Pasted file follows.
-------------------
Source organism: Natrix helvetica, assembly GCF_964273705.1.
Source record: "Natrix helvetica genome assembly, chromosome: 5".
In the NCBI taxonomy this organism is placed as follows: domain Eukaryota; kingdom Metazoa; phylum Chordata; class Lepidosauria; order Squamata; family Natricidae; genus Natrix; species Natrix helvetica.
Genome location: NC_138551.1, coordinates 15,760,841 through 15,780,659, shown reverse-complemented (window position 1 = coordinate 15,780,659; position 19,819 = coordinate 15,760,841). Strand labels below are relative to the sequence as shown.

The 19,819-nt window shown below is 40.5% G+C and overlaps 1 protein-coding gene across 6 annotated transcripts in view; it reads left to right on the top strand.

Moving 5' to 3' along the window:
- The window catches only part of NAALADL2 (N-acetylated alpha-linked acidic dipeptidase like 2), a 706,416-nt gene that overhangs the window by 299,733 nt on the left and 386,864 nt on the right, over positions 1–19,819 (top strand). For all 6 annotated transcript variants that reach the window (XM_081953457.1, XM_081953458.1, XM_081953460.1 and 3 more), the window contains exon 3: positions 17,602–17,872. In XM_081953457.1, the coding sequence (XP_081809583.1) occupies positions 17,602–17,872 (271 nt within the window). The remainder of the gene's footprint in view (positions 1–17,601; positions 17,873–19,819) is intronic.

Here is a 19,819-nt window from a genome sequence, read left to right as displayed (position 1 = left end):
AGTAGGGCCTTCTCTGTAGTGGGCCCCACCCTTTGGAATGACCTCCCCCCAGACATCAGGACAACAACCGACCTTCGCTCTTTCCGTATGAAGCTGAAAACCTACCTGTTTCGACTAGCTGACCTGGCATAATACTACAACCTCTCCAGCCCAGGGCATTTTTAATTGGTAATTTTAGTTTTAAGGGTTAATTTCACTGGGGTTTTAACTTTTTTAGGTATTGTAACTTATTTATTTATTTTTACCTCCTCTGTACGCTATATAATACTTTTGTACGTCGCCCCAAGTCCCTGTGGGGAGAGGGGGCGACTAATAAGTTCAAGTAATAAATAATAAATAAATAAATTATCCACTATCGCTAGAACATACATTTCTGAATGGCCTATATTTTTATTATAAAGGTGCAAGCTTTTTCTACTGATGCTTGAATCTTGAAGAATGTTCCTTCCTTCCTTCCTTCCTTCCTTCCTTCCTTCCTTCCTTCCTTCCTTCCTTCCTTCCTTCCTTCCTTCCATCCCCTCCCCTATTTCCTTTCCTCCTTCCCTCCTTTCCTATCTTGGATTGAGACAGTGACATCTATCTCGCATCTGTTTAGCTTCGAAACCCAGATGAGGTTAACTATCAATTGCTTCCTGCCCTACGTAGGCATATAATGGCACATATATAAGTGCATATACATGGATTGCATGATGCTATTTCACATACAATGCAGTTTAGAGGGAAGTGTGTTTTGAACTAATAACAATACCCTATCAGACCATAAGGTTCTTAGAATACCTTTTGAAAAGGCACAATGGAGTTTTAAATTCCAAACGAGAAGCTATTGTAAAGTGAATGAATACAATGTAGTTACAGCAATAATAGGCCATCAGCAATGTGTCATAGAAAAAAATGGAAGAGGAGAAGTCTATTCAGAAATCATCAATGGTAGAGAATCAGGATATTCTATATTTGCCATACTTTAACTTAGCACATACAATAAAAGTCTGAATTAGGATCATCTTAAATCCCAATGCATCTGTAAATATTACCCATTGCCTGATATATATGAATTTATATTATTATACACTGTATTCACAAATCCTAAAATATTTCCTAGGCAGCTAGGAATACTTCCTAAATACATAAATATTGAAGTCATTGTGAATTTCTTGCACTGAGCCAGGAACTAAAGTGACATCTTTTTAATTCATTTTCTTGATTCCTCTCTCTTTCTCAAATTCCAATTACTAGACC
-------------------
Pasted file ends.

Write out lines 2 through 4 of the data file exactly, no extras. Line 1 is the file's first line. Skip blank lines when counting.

Source record: "Natrix helvetica genome assembly, chromosome: 5".
In the NCBI taxonomy this organism is placed as follows: domain Eukaryota; kingdom Metazoa; phylum Chordata; class Lepidosauria; order Squamata; family Natricidae; genus Natrix; species Natrix helvetica.
Genome location: NC_138551.1, coordinates 15,760,841 through 15,780,659, shown reverse-complemented (window position 1 = coordinate 15,780,659; position 19,819 = coordinate 15,760,841). Strand labels below are relative to the sequence as shown.